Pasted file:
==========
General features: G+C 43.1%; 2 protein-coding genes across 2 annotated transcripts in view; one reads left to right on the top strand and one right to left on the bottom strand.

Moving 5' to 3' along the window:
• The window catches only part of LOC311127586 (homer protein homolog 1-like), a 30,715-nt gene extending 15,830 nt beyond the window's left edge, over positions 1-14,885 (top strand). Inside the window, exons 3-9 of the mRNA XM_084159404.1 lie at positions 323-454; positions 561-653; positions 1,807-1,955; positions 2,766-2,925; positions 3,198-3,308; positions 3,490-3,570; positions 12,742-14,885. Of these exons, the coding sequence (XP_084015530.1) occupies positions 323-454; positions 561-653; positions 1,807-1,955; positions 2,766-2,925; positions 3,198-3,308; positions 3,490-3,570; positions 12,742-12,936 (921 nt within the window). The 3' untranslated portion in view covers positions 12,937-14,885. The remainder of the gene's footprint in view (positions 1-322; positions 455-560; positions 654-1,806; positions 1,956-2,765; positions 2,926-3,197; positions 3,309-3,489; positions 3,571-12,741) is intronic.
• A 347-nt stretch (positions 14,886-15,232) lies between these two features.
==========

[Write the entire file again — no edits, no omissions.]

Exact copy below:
General features: G+C 43.1%; 2 protein-coding genes across 2 annotated transcripts in view; one reads left to right on the top strand and one right to left on the bottom strand.

Moving 5' to 3' along the window:
• The window catches only part of LOC311127586 (homer protein homolog 1-like), a 30,715-nt gene extending 15,830 nt beyond the window's left edge, over positions 1-14,885 (top strand). Inside the window, exons 3-9 of the mRNA XM_084159404.1 lie at positions 323-454; positions 561-653; positions 1,807-1,955; positions 2,766-2,925; positions 3,198-3,308; positions 3,490-3,570; positions 12,742-14,885. Of these exons, the coding sequence (XP_084015530.1) occupies positions 323-454; positions 561-653; positions 1,807-1,955; positions 2,766-2,925; positions 3,198-3,308; positions 3,490-3,570; positions 12,742-12,936 (921 nt within the window). The 3' untranslated portion in view covers positions 12,937-14,885. The remainder of the gene's footprint in view (positions 1-322; positions 455-560; positions 654-1,806; positions 1,956-2,765; positions 2,926-3,197; positions 3,309-3,489; positions 3,571-12,741) is intronic.
• A 347-nt stretch (positions 14,886-15,232) lies between these two features.